Cross Mountain Mine and are buried
together in Briceville Cemetery. 
Photo is Lonzo and his wife Nancy.

Rescue Operation

One of the miners who responded to the explosion was a Welsh miner named Phillip Francis.  He had led one of the rescue parties at Fraterville in 1902 and later wrote in a book about his life:  A few years after the Fraterville mine explosion, another explosion took place at an adjoining mine called Cross Mountain Mine. A message was sent to me to come at once as they needed rescuers. I left Jellico on the morning train for Coal Creek. Many other miners were on the train. As I arrived near Coal Creek, several miners approached and said to me "We have forty miners on the train going to the mine to help. If you would be our leader we would follow you into the mine. We wondered why you would risk your life going into a closed shop Union Mine. We know you have fought our Union for many years with men having been killed on both sides and the fight still continues". I said "Yes, I have fought you hard, but when I see my fellow miners in distress, I cannot fight them for I am one of you".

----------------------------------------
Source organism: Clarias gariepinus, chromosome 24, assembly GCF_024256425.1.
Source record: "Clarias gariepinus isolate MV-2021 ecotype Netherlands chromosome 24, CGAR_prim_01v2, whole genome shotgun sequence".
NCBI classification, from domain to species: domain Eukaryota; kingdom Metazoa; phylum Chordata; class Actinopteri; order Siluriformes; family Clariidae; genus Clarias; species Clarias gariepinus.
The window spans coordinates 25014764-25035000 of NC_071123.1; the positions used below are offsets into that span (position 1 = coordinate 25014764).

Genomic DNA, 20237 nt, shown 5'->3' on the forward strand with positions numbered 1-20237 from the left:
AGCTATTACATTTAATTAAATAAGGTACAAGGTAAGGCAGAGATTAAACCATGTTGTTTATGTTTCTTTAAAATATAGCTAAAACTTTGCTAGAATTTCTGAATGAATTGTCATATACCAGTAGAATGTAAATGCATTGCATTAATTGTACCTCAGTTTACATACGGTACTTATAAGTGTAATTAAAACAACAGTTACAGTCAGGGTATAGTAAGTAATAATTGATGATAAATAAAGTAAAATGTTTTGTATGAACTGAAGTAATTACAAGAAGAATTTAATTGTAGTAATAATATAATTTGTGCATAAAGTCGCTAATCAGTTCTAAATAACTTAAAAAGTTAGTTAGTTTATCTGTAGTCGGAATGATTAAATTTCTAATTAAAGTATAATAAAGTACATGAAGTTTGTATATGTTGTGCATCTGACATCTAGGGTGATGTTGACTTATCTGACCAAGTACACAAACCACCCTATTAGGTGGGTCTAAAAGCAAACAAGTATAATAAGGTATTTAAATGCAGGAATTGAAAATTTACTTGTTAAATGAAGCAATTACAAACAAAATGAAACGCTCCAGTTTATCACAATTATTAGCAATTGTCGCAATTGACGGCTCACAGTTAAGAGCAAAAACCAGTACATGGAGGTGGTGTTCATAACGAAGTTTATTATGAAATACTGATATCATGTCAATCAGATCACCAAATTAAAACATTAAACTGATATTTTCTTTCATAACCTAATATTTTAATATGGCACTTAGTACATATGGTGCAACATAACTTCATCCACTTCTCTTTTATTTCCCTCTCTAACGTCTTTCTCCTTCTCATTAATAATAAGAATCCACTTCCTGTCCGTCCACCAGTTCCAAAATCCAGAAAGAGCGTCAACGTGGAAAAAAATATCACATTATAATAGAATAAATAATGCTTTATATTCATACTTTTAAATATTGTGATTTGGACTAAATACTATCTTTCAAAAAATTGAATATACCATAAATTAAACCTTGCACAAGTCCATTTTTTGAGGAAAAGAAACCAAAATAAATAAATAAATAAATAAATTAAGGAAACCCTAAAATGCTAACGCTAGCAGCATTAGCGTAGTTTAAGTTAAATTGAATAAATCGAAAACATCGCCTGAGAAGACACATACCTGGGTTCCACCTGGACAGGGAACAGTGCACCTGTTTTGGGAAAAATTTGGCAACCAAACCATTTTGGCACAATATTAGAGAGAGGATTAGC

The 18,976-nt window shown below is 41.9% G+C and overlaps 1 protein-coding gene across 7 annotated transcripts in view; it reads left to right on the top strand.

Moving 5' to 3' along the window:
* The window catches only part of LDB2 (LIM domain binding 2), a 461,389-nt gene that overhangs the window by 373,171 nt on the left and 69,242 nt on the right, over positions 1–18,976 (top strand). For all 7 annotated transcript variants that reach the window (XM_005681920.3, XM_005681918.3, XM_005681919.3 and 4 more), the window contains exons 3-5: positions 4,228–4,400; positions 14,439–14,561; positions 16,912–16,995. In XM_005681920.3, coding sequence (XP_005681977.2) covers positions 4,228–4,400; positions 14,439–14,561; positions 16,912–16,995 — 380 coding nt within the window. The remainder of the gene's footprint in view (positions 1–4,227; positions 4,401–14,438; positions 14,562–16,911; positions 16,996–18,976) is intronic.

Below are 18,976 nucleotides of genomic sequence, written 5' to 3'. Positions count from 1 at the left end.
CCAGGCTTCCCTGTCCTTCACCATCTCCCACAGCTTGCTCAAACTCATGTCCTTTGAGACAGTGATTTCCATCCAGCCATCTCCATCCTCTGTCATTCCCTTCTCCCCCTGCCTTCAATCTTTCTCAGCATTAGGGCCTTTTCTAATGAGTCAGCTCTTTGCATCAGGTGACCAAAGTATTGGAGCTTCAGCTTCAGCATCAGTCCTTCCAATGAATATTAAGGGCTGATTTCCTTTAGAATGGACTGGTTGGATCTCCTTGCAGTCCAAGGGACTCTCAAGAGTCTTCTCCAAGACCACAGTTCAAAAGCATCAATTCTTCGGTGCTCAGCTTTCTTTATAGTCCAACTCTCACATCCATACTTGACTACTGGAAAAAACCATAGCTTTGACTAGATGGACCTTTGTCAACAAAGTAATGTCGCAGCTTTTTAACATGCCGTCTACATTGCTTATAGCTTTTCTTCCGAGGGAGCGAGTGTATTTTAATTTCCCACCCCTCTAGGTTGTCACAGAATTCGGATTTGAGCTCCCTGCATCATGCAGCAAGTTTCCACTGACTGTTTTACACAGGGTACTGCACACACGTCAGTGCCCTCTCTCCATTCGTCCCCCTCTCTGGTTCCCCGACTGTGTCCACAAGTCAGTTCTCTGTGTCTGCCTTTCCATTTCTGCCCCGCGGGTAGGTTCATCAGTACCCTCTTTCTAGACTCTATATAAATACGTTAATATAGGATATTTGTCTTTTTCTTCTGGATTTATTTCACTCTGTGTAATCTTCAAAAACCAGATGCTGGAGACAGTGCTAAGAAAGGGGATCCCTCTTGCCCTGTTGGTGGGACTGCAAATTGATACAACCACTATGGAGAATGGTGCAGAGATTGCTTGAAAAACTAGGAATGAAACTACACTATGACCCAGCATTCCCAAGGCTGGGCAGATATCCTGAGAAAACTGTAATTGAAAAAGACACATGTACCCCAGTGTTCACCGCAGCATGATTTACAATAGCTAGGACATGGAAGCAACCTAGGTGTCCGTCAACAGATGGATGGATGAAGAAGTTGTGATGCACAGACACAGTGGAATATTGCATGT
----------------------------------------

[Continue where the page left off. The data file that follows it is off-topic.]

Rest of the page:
Bureau of Mines Rescue Crew

On arriving at the mine, the same sorrowful scene greeted us. Women and children were weeping and all in great distress. Once again, I must control myself and not let my sympathy weaken me. I had work to perform. So I went into the mine with those forty men. It was a drift opening. After going in nearly one mile, I came to a body lying on one side of the entry. Black damp had taken his life. The air was foul. I met a man with a small cage with a dead canary in it. I met another man with a gas mask on and carrying his oxygen with him.

The men with caged canaries, gas masks, and oxygen tanks that Phillip Francis wrote about were from the newly formed Bureau of Mines.  Engineers and apparatus crews from the Knoxville Station of the Bureau of Mines had arrived by noon on the day of the explosion and Director Holmes had arrived by that evening.  Apparatus crews explored and worked in advance of the men erecting brattices, extinguishing fires, and recovering bodies.  A water line was laid from the top of the airshaft down into the mine.  Water from a small brook was channeled into the pipe creating 125 feet of water head to fight fires.

Notice left on door by barricaded men
advising rescuers not to shut them in

The first hopes of men still being alive came when writing on a barricade wall was found that said, “Gone to 22 Right”.  Unfortunately, no miners were found alive there.  Hope of finding any miners alive was fading.